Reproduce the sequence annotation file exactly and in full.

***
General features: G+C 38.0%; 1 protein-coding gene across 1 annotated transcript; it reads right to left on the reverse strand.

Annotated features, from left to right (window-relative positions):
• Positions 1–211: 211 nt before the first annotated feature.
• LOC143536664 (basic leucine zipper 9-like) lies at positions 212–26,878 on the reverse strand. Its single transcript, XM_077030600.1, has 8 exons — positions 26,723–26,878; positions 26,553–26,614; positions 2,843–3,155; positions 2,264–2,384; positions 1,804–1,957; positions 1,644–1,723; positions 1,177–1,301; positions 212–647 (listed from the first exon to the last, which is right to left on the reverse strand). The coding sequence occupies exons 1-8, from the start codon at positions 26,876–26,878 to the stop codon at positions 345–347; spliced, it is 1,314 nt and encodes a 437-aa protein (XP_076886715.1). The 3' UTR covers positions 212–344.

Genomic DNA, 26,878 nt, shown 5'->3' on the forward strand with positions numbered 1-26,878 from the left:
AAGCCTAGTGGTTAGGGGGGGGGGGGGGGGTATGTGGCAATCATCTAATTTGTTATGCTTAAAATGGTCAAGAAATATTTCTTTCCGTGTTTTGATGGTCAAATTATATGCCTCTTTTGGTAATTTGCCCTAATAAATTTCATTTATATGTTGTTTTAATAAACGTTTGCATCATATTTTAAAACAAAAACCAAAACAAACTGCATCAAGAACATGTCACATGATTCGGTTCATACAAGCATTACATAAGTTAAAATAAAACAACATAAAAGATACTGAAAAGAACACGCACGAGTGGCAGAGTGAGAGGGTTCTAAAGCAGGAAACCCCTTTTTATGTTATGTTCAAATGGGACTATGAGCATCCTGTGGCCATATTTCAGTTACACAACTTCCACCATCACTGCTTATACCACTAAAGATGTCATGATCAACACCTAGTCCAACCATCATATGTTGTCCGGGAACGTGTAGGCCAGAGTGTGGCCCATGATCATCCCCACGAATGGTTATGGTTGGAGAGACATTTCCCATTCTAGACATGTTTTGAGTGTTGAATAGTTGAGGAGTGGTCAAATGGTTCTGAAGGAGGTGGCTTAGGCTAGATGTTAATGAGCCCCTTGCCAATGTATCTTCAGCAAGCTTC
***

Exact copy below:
General features: G+C 38.0%; 1 protein-coding gene across 1 annotated transcript; it reads right to left on the reverse strand.

Annotated features, from left to right (window-relative positions):
• Positions 1–211: 211 nt before the first annotated feature.
• LOC143536664 (basic leucine zipper 9-like) lies at positions 212–26,878 on the reverse strand. Its single transcript, XM_077030600.1, has 8 exons — positions 26,723–26,878; positions 26,553–26,614; positions 2,843–3,155; positions 2,264–2,384; positions 1,804–1,957; positions 1,644–1,723; positions 1,177–1,301; positions 212–647 (listed from the first exon to the last, which is right to left on the reverse strand). The coding sequence occupies exons 1-8, from the start codon at positions 26,876–26,878 to the stop codon at positions 345–347; spliced, it is 1,314 nt and encodes a 437-aa protein (XP_076886715.1). The 3' UTR covers positions 212–344.

Genomic DNA, 26,878 nt, shown 5'->3' on the forward strand with positions numbered 1-26,878 from the left:
AAGCCTAGTGGTTAGGGGGGGGGGGGGGGGTATGTGGCAATCATCTAATTTGTTATGCTTAAAATGGTCAAGAAATATTTCTTTCCGTGTTTTGATGGTCAAATTATATGCCTCTTTTGGTAATTTGCCCTAATAAATTTCATTTATATGTTGTTTTAATAAACGTTTGCATCATATTTTAAAACAAAAACCAAAACAAACTGCATCAAGAACATGTCACATGATTCGGTTCATACAAGCATTACATAAGTTAAAATAAAACAACATAAAAGATACTGAAAAGAACACGCACGAGTGGCAGAGTGAGAGGGTTCTAAAGCAGGAAACCCCTTTTTATGTTATGTTCAAATGGGACTATGAGCATCCTGTGGCCATATTTCAGTTACACAACTTCCACCATCACTGCTTATACCACTAAAGATGTCATGATCAACACCTAGTCCAACCATCATATGTTGTCCGGGAACGTGTAGGCCAGAGTGTGGCCCATGATCATCCCCACGAATGGTTATGGTTGGAGAGACATTTCCCATTCTAGACATGTTTTGAGTGTTGAATAGTTGAGGAGTGGTCAAATGGTTCTGAAGGAGGTGGCTTAGGCTAGATGTTAATGAGCCCCTTGCCAATGTATCTTCAGCAAGCTTC